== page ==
Skip to main content
    • Aa
    • Aa

Arabic spelling error detection and correction


A spelling error detection and correction application is typically based on three main components: a dictionary (or reference word list), an error model and a language model. While most of the attention in the literature has been directed to the language model, we show how improvements in any of the three components can lead to significant cumulative improvements in the overall performance of the system. We develop our dictionary of 9.2 million fully-inflected Arabic words (types) from a morphological transducer and a large corpus, validated and manually revised. We improve the error model by analyzing error types and creating an edit distance re-ranker. We also improve the language model by analyzing the level of noise in different data sources and selecting an optimal subset to train the system on. Testing and evaluation experiments show that our system significantly outperforms Microsoft Word 2013, OpenOffice Ayaspell 3.4 and Google Docs.

Hide All

We are grateful to our anonymous reviewers whose comments and suggestions have helped us to improve the paper considerably. This research is funded by the Irish Research Council for Science Engineering and Technology (IRCSET), the UAE National Research Foundation (NRF) (Grant No. 0514/2011), the Czech Science Foundation (grant no. P103/12/G084), DFG Collaborative Research Centre 991: The Structure of Representations in Language, Cognition, and Science (, and the Science Foundation Ireland (Grant No. 07/CE/I1142) as part of the Centre for Next Generation Localisation ( at Dublin City University.

Linked references
Hide All

This list contains references from the content that can be linked to their source. For a full set of references and notes please see the PDF or HTML where available.

M. I. Alkanhal , M. A. Al-Badrashiny , M. M. Alghamdi , and A. O. Al-Qabbany , 2012. Automatic stochastic arabic spelling correction with emphasis on space insertions and deletions. IEEE Transactions on Audio, Speech, and Language Processing 20 (7): 21112122.

K. Beesley , 1998. Arabic morphology using only finite-state operations. In The Workshop on Computational Approaches to Semitic Languages, Montreal, Quebec, pp. 5057.

M. Choudhury , R. Saraf , V. Jain , A. Mukherjee , S. Sarkar , and A. Basu , 2007. Investigation and modeling of the structure of texting language. International Journal on Document Analysis and Recognition 10 (3–4): 157174.

K. W. Church , and W. A. Gale , 1991. Probability scoring for spelling correction. Statistics and Computing 1: 93103.

F. J. Damerau , 1964. A technique for computer detection and correction of spelling errors. Communications of the ACM 7 (3): 171176.

B. Haddad , and M. Yaseen , 2007. Detection and correction of non-words in Arabic: a hybrid approach. International Journal of Computer Processing of Oriental Languages 20: 237257.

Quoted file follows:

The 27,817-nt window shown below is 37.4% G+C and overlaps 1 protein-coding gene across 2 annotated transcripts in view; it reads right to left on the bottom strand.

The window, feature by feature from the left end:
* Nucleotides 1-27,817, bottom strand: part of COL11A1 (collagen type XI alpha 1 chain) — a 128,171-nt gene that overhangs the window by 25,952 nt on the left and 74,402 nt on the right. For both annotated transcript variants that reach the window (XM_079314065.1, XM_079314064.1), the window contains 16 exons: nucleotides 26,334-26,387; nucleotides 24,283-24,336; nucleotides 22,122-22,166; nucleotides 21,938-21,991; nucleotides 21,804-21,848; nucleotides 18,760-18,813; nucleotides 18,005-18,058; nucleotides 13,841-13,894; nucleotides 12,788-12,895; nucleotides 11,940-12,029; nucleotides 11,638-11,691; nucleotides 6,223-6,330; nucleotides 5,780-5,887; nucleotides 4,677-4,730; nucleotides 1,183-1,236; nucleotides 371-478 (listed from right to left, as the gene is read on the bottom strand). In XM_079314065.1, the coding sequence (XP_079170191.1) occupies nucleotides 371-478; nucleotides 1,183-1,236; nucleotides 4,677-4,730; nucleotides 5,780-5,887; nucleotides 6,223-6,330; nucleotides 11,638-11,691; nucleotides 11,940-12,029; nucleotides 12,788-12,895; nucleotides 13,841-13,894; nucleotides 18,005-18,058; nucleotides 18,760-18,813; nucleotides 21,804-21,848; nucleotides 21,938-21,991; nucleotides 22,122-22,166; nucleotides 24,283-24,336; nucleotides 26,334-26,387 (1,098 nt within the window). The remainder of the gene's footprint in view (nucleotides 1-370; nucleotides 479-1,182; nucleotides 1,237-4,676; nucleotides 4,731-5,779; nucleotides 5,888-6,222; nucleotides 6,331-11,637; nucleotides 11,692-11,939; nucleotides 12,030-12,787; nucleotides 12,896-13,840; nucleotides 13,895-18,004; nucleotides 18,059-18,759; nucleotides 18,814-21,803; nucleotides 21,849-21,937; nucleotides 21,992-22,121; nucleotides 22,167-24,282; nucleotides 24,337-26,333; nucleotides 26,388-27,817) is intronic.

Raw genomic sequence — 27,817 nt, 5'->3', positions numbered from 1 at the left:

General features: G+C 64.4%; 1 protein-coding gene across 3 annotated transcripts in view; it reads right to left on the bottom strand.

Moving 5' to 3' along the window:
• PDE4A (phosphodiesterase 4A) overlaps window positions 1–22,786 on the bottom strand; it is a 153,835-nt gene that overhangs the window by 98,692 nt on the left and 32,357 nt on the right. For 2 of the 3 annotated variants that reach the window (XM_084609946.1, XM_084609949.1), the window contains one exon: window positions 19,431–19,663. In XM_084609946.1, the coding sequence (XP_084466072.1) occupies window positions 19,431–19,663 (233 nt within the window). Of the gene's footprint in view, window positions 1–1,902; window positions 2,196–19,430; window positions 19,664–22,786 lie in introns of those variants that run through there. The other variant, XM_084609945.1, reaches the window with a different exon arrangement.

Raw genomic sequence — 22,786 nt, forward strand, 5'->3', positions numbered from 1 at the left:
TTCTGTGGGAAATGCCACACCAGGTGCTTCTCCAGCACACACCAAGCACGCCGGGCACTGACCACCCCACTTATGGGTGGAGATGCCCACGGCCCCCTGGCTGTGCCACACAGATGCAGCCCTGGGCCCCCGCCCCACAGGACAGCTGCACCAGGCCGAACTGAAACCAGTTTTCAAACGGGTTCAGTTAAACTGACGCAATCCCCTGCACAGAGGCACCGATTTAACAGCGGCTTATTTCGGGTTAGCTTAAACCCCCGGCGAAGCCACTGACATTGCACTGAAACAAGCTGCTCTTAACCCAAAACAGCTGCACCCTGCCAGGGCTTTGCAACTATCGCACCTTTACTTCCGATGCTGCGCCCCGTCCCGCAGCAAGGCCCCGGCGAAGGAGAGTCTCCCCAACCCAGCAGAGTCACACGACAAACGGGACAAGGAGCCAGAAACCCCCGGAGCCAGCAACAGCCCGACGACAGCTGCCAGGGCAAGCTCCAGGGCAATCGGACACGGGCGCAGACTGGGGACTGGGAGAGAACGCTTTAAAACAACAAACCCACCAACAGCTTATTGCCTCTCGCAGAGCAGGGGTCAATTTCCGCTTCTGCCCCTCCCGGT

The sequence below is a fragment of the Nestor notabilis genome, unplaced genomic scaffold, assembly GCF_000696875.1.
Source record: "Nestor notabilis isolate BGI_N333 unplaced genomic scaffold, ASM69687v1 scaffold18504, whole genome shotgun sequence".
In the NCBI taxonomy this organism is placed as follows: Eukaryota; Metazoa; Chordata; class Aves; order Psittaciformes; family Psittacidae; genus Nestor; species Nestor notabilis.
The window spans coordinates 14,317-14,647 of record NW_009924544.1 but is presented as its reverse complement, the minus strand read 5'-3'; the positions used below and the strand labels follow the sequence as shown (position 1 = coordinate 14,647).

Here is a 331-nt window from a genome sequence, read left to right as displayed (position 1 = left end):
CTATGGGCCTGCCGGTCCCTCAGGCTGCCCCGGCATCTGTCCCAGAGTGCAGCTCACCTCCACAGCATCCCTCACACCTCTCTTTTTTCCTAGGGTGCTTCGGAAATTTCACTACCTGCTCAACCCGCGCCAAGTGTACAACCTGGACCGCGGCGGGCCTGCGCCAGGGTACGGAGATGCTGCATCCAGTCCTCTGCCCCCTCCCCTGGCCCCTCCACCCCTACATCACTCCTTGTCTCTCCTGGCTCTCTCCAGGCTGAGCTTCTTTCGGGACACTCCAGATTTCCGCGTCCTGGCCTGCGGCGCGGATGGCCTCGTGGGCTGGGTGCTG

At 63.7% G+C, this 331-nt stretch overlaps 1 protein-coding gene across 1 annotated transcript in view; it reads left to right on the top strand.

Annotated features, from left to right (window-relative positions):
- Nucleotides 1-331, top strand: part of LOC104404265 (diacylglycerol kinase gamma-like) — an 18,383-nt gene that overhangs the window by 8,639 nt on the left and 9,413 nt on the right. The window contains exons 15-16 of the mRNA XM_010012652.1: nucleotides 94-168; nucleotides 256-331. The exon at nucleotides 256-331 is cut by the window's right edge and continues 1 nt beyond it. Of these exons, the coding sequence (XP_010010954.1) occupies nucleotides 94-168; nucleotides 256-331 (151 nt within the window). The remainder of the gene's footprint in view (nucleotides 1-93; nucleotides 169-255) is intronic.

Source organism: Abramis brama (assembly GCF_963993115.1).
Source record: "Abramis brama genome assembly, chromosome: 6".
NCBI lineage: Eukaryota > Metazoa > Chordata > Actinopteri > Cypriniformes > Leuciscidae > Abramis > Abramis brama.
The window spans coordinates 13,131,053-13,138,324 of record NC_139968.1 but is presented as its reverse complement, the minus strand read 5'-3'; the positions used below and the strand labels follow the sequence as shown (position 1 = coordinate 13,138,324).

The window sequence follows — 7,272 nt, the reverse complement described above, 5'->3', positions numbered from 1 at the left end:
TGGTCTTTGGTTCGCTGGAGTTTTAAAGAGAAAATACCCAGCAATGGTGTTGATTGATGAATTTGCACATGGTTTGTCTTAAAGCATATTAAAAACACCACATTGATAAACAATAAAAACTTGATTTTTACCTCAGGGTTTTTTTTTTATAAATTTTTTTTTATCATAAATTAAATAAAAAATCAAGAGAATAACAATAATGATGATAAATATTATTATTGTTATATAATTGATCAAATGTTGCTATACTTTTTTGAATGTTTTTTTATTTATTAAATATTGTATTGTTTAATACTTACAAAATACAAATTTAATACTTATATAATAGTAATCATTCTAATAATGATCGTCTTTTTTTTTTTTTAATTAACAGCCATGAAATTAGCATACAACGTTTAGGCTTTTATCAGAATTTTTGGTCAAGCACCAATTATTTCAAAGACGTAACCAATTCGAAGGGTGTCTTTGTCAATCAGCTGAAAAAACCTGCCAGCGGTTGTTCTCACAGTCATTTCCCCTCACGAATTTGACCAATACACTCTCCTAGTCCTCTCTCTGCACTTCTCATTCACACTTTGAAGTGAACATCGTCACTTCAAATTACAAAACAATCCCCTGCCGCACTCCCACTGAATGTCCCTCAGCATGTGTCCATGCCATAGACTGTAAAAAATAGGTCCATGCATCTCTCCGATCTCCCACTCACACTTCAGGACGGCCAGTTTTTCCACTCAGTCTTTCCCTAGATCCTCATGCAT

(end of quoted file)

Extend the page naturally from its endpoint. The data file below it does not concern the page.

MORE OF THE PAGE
T. Heift , and A. Rimrott , 2008. Learner responses to corrective feedback for spelling errors in CALL. System 36 (2): 196213.

G. A. Kiraz 2001. Computational Nonlinear Morphology: With Emphasis on Semitic Languages, Cambridge University. Cambridge, United Kingdom.

K. Kukich , 1992. Techniques for automatically correcting words in text. Computing Surveys 24 (4): 377439.

W. Magdy , and K. Darwish , 2006. Arabic OCR error correction using character segment correction, language modeling, and shallow morphology. In Proceedings of the 2006 Conference on Empirical Methods in Natural Language Processing, Sydney, Australia, pp. 408414.

R. R. Ratcliffe 1998. The Broken Plural Problem in Arabic and Comparative Semitic: Allomorphy and Analogy in Non-concatenative Morphology, Amsterdam Studies in the Theory and History of Linguistic Science, Series IV, Current issues in linguistic theory, vol. 168. Amsterdam, Philadelphia: J. Benjamins.

E. Ukkonen 1983. On approximate string matching. In Foundations of Computation Theory, vol. 158, pp. 487495. Lecture Notes in Computer Science, Berlin: Springer.

S. Wintner , 2008. Strengths and weaknesses of finite-state technology: a case study in morphological grammar development. Natural Language Engineering 14 (4): 457469.

C. B. O. Zribi , and M. Ben Ahmed 2003. Efficient automatic correction of misspelled arabic words based on contextual information. Lecture Notes in Computer Science, Springer, 2773: 770777.

Recommend this journal

Email your librarian or administrator to recommend adding this journal to your organisation's collection.

Natural Language Engineering
  • ISSN: 1351-3249
  • EISSN: 1469-8110
  • URL: /core/journals/natural-language-engineering
Please enter your name
Please enter a valid email address
Who would you like to send this to? *


Altmetric attention score

Full text views

Total number of HTML views: 8
Total number of PDF views: 36 *
Loading metrics...

Abstract views

Total abstract views: 610 *
Loading metrics...

* Views captured on Cambridge Core between September 2016 - 25th September 2017. This data will be updated every 24 hours.